RDE stands for Real Driving Emissions. It is a new procedure used to measure emissions of pollutants such as oxides of nitrogen (NOx) and fine particles.
As the name suggests, RDE are measured on the open road in real driving conditions, and not in a laboratory. These measurements are obtained using a smart device called PEMS (Portable Emissions Measurement System) attached to the back of the vehicle during the test.
Euro 6 is the current standard that places limits on pollutant emissions. It sets maximum values for emissions of fine particles and oxides of nitrogen which are lower than the previous Euro 5 standard.
From September 2018*, a second version of the Euro 6 standard will come into force: the Euro 6.2 standard. It places even lower limits on particle emissions than the previous standard for vehicles with petrol engines.
*Applies to new vehicles. New types of vehicle will be subject to the new emissions standards one year earlier.
In order to reduce a vehicle’s pollutant emissions still further, liquid ammonia, called AdBlue®, is injected into the exhaust systems of diesel vehicles. Selective Catalytic Reduction (SCR) with AdBlue® can cut oxides of nitrogen emissions by up to 90%, leaving mainly steam, nitrogen and carbon dioxide.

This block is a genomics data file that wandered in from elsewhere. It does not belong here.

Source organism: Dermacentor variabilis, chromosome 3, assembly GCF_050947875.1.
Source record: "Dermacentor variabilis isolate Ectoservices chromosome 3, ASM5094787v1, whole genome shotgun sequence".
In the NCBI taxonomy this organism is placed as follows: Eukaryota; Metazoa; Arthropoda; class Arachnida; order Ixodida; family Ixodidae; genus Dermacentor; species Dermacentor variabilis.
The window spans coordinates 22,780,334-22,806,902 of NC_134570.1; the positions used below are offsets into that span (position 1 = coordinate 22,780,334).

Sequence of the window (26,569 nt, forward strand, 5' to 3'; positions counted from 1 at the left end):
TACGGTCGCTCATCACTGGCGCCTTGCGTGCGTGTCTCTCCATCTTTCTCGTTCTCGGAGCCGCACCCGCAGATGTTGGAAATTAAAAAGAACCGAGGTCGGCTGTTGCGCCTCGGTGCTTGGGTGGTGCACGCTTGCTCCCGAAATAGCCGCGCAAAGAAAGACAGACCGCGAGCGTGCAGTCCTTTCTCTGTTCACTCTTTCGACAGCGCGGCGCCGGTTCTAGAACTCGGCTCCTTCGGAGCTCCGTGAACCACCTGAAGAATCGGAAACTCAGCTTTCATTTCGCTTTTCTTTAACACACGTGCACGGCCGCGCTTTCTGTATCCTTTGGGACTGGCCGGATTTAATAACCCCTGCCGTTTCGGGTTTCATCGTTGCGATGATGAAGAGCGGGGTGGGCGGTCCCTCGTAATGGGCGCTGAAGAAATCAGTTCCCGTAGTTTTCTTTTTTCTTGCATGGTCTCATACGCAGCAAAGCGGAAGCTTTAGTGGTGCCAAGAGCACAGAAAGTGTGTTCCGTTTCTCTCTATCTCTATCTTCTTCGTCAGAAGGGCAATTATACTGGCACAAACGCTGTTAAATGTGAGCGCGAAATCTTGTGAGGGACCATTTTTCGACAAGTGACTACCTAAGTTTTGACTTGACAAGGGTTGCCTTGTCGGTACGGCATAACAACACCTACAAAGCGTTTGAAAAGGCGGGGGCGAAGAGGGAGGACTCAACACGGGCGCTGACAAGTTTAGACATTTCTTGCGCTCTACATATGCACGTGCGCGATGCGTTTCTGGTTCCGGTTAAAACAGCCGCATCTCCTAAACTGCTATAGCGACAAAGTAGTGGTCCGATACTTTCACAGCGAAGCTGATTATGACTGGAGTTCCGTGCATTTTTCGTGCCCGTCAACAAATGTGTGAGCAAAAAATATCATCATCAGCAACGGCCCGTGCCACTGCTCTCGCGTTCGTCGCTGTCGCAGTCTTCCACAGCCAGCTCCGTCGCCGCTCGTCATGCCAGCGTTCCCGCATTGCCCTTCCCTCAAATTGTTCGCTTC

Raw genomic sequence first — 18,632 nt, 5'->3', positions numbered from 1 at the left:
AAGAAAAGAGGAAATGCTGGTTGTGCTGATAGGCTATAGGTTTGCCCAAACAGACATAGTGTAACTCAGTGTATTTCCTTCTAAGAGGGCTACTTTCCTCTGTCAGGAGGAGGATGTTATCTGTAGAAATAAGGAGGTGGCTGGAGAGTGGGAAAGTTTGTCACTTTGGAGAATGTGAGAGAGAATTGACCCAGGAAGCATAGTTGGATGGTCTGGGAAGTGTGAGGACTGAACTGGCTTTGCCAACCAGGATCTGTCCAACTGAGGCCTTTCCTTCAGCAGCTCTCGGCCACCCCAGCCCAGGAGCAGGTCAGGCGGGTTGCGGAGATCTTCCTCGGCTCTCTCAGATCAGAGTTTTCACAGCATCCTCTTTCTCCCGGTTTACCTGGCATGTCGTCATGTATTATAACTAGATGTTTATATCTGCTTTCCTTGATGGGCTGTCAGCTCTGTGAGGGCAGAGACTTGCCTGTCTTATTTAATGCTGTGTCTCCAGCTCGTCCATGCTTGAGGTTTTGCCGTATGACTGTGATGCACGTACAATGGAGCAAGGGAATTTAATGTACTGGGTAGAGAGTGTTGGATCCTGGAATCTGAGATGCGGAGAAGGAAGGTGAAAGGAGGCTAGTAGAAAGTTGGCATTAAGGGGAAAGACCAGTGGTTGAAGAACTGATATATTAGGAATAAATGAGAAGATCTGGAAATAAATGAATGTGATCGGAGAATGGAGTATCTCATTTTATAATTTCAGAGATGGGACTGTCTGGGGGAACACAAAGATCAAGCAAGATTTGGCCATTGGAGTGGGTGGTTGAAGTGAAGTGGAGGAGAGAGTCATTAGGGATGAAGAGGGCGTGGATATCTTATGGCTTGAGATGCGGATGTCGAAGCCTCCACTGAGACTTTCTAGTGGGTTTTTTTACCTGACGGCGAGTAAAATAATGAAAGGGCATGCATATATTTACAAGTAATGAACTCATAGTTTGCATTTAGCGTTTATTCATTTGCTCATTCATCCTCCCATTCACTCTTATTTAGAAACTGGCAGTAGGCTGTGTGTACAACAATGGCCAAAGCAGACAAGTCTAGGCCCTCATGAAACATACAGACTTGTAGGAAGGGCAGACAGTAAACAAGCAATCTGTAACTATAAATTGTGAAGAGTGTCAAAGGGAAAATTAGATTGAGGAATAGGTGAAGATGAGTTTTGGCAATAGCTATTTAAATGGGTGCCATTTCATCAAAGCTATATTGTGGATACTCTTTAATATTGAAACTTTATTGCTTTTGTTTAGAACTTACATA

It is a set of standardised parameters, including the testing cycle, which are used to certify vehicles.
A single accreditation procedure can compare the fuel consumption and CO2 emissions performances of different vehicles.
The NEDC (New European Driving Cycle) had been in force since 1992, and will be replaced by WLTP from September 2018.
The old NEDC procedure was regarded as unrepresentative of our customers’ real driving behaviour.
The consumption figures used in communications, measured using WLTP, will be closer to the levels our customers actually observe.
There will be no impact on your car's consumption as a result of these new WLTP values. WLTP will result in a higher CO2/g/km value than the same vehicle’s NEDC value simply because it is a longer, more rigorous test. As a result, WLTP better reflects real-life driving. In other words, the higher CO2 value does not mean an increase in fuel consumption, but rather a more realistic CO2 value because of the change in the way vehicles are tested.
The WLTP values must be displayed to customers from: